This joint Editorial is uncustomary but motivated by the authors’ shared concern about the problem of scientism, i.e., the excessive belief in the power of scientific knowledge or techniques (Bauer, 2014; Gasparatou, 2017; Pigliucci, 2018) or what some authors have described as the arrogance of scientific authority (Butler, 2015). On this issue, Frank (2021) noted that
The most important reason [scientism] is a mistake is because it is confused about what it’s defending. Without doubt, science is unique, powerful, and wonderful. It should be celebrated, and it needs to be protected. Scientism, on the other hand, is just metaphysics, and there are lots and lots of metaphysical beliefs. (para. 7)
We further anticipate that scientism involves rigidity about what research topics are branded ‘acceptable’ vs. ‘heretical.’ The implication here being that some issues are offensive to orthodox sensibilities because they presumably (a) have no value in generating new scientific knowledge, or (b) undermine confidence in the evidence for current scientific thought.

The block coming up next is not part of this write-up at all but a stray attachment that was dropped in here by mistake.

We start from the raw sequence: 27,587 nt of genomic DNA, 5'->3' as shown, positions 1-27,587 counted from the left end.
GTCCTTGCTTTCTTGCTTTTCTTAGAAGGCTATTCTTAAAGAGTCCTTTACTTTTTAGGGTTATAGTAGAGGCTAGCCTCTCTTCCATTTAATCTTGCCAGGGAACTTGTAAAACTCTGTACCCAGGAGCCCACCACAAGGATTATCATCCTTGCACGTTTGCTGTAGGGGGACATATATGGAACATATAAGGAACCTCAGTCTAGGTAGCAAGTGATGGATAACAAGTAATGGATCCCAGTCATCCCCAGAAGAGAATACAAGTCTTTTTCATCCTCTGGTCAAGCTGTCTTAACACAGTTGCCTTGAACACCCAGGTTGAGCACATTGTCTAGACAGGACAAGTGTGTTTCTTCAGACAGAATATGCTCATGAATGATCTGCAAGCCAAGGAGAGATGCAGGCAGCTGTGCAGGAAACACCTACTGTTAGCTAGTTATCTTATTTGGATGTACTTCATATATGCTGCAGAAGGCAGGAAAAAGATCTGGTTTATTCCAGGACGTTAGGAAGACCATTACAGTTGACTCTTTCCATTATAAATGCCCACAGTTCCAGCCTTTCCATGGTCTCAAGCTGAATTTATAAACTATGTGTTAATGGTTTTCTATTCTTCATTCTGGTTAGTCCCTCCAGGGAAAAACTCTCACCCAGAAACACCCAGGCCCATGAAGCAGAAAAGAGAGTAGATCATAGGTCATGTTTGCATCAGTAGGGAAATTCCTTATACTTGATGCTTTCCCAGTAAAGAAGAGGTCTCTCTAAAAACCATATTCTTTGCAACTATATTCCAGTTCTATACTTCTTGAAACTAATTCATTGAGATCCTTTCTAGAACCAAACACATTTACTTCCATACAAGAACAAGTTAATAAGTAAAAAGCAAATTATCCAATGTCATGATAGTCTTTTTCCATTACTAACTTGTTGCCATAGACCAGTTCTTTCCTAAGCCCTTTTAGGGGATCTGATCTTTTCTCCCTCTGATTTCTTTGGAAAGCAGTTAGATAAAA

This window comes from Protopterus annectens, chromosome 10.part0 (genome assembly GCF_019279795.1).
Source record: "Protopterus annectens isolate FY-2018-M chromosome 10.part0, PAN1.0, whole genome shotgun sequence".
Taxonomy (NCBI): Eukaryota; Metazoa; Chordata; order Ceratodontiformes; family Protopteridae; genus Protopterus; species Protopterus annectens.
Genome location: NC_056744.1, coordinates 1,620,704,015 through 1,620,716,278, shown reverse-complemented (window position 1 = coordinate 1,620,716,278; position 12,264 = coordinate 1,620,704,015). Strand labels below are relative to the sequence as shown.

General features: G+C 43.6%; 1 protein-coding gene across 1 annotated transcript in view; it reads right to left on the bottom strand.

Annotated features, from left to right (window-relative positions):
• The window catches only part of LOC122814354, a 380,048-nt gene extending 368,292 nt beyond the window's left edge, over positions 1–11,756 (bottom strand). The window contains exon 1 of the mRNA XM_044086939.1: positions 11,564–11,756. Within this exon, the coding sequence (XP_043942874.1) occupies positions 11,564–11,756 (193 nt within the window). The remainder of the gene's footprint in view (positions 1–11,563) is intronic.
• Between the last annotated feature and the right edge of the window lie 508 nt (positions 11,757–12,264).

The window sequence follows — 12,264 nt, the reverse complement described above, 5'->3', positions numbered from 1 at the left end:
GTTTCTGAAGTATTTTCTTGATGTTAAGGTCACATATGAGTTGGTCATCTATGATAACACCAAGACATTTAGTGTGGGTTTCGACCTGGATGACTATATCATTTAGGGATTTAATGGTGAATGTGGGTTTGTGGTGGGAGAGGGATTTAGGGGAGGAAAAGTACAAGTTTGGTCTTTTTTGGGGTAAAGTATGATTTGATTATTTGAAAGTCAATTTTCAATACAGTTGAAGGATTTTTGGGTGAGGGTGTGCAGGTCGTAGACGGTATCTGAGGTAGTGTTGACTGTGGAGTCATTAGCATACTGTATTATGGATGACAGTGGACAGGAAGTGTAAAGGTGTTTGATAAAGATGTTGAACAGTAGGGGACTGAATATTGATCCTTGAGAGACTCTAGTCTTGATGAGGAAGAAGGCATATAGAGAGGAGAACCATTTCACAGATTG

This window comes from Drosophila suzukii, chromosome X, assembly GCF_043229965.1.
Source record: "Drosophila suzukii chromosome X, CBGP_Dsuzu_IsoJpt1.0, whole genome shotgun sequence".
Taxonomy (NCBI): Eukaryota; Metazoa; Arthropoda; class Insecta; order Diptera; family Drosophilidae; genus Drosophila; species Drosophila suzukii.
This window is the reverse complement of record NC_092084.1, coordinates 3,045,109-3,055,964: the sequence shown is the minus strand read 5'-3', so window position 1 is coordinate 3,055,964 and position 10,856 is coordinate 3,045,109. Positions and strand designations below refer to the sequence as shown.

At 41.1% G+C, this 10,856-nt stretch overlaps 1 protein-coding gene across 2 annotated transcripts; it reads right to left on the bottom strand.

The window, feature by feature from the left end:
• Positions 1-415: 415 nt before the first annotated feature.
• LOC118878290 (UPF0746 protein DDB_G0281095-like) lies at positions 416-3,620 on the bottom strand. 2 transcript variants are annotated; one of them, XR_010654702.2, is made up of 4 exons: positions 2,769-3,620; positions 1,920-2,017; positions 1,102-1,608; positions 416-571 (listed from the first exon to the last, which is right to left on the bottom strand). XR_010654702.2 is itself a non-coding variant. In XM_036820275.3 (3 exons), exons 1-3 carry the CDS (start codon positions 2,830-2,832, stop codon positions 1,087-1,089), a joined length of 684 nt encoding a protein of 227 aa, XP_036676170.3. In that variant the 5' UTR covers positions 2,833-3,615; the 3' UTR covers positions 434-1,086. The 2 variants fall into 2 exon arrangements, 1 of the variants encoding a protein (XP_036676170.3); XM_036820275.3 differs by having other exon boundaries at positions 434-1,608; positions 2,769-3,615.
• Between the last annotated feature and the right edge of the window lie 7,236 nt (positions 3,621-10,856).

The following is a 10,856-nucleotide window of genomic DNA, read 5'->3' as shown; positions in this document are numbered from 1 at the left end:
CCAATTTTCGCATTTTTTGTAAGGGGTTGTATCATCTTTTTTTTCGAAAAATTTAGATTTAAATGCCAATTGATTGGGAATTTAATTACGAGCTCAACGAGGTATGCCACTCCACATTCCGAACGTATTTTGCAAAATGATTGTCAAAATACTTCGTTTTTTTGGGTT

To clarify, orthodoxy is simply the majority view of present-day professional experts or what scientific institutions assert; it is not guaranteed to be faithful to Nature’s reality. In criticizing anything contrary to mainstream thinking, the belief is implicitly conveyed that the currently held majority view in science is always to be trusted and used as the basis for important actions. Explicitly, of course, even the most fervent science groupies will admit that scientific process is not infallible. But as everything unorthodox is denigrated and faulted, it is subliminally asserted that the reigning scientific views can always be trusted; thus, a conviction of certainty is expressed even when actual certainty is lacking (Bauer, 2014) and with apparently an overt deniability that this is being done deliberately.
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